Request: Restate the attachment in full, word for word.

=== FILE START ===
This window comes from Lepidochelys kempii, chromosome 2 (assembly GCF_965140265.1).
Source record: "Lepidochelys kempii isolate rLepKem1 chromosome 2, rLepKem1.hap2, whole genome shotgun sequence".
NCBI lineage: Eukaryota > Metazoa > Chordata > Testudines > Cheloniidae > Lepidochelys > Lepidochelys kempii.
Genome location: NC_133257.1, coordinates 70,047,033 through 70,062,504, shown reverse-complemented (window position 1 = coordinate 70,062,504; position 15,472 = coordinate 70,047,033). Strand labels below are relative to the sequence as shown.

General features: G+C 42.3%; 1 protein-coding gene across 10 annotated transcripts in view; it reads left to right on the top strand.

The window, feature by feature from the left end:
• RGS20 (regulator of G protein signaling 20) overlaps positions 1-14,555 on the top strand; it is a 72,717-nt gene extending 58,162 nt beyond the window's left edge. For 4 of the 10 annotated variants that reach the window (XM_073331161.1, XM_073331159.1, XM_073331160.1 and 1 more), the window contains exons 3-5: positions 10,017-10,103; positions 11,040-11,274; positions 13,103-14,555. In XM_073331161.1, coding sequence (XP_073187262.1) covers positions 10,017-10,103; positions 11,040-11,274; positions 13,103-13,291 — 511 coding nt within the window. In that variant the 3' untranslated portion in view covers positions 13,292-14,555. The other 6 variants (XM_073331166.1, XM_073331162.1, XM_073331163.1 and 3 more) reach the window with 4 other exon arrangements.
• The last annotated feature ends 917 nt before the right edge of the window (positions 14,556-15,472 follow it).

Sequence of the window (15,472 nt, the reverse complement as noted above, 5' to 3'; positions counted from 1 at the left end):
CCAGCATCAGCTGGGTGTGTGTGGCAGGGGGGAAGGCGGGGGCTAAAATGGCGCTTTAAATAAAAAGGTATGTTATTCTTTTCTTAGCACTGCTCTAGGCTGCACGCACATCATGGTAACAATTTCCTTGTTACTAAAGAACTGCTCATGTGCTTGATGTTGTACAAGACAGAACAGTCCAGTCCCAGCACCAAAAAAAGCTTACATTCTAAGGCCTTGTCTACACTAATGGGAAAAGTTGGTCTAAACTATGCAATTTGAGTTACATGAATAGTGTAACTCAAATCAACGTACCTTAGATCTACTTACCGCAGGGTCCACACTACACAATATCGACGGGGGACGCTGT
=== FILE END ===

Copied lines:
This window comes from Lepidochelys kempii, chromosome 2 (assembly GCF_965140265.1).
Source record: "Lepidochelys kempii isolate rLepKem1 chromosome 2, rLepKem1.hap2, whole genome shotgun sequence".
NCBI lineage: Eukaryota > Metazoa > Chordata > Testudines > Cheloniidae > Lepidochelys > Lepidochelys kempii.
Genome location: NC_133257.1, coordinates 70,047,033 through 70,062,504, shown reverse-complemented (window position 1 = coordinate 70,062,504; position 15,472 = coordinate 70,047,033). Strand labels below are relative to the sequence as shown.

General features: G+C 42.3%; 1 protein-coding gene across 10 annotated transcripts in view; it reads left to right on the top strand.

The window, feature by feature from the left end:
• RGS20 (regulator of G protein signaling 20) overlaps positions 1-14,555 on the top strand; it is a 72,717-nt gene extending 58,162 nt beyond the window's left edge. For 4 of the 10 annotated variants that reach the window (XM_073331161.1, XM_073331159.1, XM_073331160.1 and 1 more), the window contains exons 3-5: positions 10,017-10,103; positions 11,040-11,274; positions 13,103-14,555. In XM_073331161.1, coding sequence (XP_073187262.1) covers positions 10,017-10,103; positions 11,040-11,274; positions 13,103-13,291 — 511 coding nt within the window. In that variant the 3' untranslated portion in view covers positions 13,292-14,555. The other 6 variants (XM_073331166.1, XM_073331162.1, XM_073331163.1 and 3 more) reach the window with 4 other exon arrangements.
• The last annotated feature ends 917 nt before the right edge of the window (positions 14,556-15,472 follow it).

Sequence of the window (15,472 nt, the reverse complement as noted above, 5' to 3'; positions counted from 1 at the left end):
CCAGCATCAGCTGGGTGTGTGTGGCAGGGGGGAAGGCGGGGGCTAAAATGGCGCTTTAAATAAAAAGGTATGTTATTCTTTTCTTAGCACTGCTCTAGGCTGCACGCACATCATGGTAACAATTTCCTTGTTACTAAAGAACTGCTCATGTGCTTGATGTTGTACAAGACAGAACAGTCCAGTCCCAGCACCAAAAAAAGCTTACATTCTAAGGCCTTGTCTACACTAATGGGAAAAGTTGGTCTAAACTATGCAATTTGAGTTACATGAATAGTGTAACTCAAATCAACGTACCTTAGATCTACTTACCGCAGGGTCCACACTACACAATATCGACGGGGGACGCTGT